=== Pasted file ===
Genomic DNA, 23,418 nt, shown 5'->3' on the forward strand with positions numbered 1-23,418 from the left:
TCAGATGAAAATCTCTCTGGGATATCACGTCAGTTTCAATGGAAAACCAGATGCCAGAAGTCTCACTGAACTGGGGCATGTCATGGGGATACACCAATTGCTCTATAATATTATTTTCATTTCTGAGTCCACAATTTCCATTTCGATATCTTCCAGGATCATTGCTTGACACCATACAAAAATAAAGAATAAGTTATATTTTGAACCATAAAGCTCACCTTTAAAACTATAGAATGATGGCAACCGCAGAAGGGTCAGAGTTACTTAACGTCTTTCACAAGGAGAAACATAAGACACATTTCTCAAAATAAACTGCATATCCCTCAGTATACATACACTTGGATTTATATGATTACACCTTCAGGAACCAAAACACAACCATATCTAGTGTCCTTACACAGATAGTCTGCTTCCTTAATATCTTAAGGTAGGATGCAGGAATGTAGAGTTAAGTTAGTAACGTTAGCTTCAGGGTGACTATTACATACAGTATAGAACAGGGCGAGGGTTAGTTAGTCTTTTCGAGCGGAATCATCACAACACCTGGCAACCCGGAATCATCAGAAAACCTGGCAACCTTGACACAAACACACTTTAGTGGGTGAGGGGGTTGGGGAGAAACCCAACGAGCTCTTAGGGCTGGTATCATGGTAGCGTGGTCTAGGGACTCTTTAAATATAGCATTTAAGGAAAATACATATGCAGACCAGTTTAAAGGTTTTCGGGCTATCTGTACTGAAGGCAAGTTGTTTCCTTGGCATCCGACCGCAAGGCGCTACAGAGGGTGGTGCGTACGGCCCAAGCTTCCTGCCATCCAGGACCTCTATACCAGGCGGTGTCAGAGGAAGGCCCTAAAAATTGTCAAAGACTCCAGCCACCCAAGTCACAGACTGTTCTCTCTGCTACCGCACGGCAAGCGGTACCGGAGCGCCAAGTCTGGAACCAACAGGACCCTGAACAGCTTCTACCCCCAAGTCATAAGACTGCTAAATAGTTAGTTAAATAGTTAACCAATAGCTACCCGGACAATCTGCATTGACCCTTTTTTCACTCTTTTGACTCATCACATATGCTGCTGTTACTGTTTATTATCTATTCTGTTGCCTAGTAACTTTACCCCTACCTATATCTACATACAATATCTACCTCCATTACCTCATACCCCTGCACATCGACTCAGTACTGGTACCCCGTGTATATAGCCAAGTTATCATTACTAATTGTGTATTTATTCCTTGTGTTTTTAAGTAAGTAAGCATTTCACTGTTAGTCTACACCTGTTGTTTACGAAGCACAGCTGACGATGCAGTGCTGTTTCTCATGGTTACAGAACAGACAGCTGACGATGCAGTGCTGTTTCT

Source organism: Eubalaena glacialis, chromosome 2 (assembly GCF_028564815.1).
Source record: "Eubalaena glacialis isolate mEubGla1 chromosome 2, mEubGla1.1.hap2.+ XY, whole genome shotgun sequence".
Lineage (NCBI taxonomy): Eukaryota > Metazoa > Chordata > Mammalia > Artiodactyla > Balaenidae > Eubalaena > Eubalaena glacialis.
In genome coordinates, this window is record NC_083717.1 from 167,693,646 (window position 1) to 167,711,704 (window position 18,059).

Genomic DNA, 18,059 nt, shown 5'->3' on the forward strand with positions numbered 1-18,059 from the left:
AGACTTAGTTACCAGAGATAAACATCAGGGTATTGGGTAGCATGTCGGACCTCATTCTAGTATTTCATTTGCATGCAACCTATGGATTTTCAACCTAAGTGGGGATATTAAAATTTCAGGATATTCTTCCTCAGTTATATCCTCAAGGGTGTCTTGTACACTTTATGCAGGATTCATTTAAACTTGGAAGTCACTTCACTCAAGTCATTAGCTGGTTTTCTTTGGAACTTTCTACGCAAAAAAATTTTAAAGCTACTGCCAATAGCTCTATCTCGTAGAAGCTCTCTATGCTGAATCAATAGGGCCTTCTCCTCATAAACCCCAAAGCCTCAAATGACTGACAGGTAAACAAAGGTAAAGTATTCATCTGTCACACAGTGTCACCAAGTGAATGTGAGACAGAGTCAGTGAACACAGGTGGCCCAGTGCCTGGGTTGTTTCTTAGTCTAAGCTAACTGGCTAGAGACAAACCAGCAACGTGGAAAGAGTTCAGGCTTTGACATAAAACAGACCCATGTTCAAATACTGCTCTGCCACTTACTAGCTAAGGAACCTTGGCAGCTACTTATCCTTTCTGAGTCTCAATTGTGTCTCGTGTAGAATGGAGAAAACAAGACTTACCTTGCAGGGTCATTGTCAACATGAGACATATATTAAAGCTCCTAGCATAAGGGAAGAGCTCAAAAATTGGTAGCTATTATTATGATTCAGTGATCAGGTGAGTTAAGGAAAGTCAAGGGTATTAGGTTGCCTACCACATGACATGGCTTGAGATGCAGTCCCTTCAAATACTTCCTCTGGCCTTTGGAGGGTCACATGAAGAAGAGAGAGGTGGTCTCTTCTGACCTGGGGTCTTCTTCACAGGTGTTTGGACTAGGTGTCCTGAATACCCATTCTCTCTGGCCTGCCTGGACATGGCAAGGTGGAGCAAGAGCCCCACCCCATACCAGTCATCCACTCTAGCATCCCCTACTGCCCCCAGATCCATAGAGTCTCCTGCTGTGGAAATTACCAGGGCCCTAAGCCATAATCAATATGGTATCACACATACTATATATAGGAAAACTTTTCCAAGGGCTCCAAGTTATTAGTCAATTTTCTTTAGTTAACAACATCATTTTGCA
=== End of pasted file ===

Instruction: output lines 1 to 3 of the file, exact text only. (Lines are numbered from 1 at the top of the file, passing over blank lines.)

Genomic DNA, 23,418 nt, shown 5'->3' on the forward strand with positions numbered 1-23,418 from the left:
TCAGATGAAAATCTCTCTGGGATATCACGTCAGTTTCAATGGAAAACCAGATGCCAGAAGTCTCACTGAACTGGGGCATGTCATGGGGATACACCAATTGCTCTATAATATTATTTTCATTTCTGAGTCCACAATTTCCATTTCGATATCTTCCAGGATCATTGCTTGACACCATACAAAAATAAAGAATAAGTTATATTTTGAACCATAAAGCTCACCTTTAAAACTATAGAATGATGGCAACCGCAGAAGGGTCAGAGTTACTTAACGTCTTTCACAAGGAGAAACATAAGACACATTTCTCAAAATAAACTGCATATCCCTCAGTATACATACACTTGGATTTATATGATTACACCTTCAGGAACCAAAACACAACCATATCTAGTGTCCTTACACAGATAGTCTGCTTCCTTAATATCTTAAGGTAGGATGCAGGAATGTAGAGTTAAGTTAGTAACGTTAGCTTCAGGGTGACTATTACATACAGTATAGAACAGGGCGAGGGTTAGTTAGTCTTTTCGAGCGGAATCATCACAACACCTGGCAACCCGGAATCATCAGAAAACCTGGCAACCTTGACACAAACACACTTTAGTGGGTGAGGGGGTTGGGGAGAAACCCAACGAGCTCTTAGGGCTGGTATCATGGTAGCGTGGTCTAGGGACTCTTTAAATATAGCATTTAAGGAAAATACATATGCAGACCAGTTTAAAGGTTTTCGGGCTATCTGTACTGAAGGCAAGTTGTTTCCTTGGCATCCGACCGCAAGGCGCTACAGAGGGTGGTGCGTACGGCCCAAGCTTCCTGCCATCCAGGACCTCTATACCAGGCGGTGTCAGAGGAAGGCCCTAAAAATTGTCAAAGACTCCAGCCACCCAAGTCACAGACTGTTCTCTCTGCTACCGCACGGCAAGCGGTACCGGAGCGCCAAGTCTGGAACCAACAGGACCCTGAACAGCTTCTACCCCCAAGTCATAAGACTGCTAAATAGTTAGTTAAATAGTTAACCAATAGCTACCCGGACAATCTGCATTGACCCTTTTTTCACTCTTTTGACTCATCACATATGCTGCTGTTACTGTTTATTATCTATTCTGTTGCCTAGTAACTTTACCCCTACCTATATCTACATACAATATCTACCTCCATTACCTCATACCCCTGCACATCGACTCAGTACTGGTACCCCGTGTATATAGCCAAGTTATCATTACTAATTGTGTATTTATTCCTTGTGTTTTTAAGTAAGTAAGCATTTCACTGTTAGTCTACACCTGTTGTTTACGAAGCACAGCTGACGATGCAGTGCTGTTTCTCATGGTTACAGAACAGACAGCTGACGATGCAGTGCTGTTTCT

Source organism: Eubalaena glacialis, chromosome 2 (assembly GCF_028564815.1).